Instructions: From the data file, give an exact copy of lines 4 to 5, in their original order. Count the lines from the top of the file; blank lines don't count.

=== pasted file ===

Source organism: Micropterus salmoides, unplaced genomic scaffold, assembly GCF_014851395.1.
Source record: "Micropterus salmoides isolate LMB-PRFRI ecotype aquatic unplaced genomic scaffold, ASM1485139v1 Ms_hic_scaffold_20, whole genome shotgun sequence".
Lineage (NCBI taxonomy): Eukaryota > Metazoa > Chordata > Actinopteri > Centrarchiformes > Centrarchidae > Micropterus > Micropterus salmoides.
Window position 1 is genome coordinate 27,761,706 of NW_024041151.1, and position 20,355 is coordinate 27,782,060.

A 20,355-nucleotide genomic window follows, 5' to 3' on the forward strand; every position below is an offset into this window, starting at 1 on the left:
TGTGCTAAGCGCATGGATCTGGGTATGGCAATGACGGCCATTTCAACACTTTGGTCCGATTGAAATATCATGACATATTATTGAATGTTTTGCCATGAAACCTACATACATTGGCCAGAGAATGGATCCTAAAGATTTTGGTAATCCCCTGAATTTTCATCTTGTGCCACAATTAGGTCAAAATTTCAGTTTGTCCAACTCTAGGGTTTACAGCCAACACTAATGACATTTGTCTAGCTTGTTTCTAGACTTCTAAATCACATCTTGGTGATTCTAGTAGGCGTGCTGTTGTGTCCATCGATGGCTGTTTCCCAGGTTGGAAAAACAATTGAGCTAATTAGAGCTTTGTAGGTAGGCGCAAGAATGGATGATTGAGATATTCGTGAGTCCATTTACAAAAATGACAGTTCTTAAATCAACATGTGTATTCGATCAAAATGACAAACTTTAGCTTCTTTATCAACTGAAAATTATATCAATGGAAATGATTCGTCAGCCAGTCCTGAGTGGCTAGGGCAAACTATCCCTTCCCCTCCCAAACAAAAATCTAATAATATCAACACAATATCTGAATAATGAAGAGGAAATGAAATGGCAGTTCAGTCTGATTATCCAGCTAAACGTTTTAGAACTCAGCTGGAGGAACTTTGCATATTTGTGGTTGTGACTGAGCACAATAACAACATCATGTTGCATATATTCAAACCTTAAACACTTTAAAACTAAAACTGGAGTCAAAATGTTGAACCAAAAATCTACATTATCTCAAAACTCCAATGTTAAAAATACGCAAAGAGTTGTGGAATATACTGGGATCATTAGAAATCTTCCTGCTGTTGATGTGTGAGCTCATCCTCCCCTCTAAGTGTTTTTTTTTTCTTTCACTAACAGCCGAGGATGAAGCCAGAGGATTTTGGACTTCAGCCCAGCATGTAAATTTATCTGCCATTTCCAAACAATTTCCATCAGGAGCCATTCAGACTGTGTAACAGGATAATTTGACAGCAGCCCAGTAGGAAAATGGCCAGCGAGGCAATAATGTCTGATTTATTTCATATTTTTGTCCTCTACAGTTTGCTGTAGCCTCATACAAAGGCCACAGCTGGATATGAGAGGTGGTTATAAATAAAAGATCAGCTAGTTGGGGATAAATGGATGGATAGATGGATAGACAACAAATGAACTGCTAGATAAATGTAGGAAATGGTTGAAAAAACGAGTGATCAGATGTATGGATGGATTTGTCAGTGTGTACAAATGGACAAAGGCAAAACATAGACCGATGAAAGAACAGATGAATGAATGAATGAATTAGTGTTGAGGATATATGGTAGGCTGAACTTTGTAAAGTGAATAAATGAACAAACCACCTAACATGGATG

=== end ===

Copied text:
Window position 1 is genome coordinate 27,761,706 of NW_024041151.1, and position 20,355 is coordinate 27,782,060.

A 20,355-nucleotide genomic window follows, 5' to 3' on the forward strand; every position below is an offset into this window, starting at 1 on the left: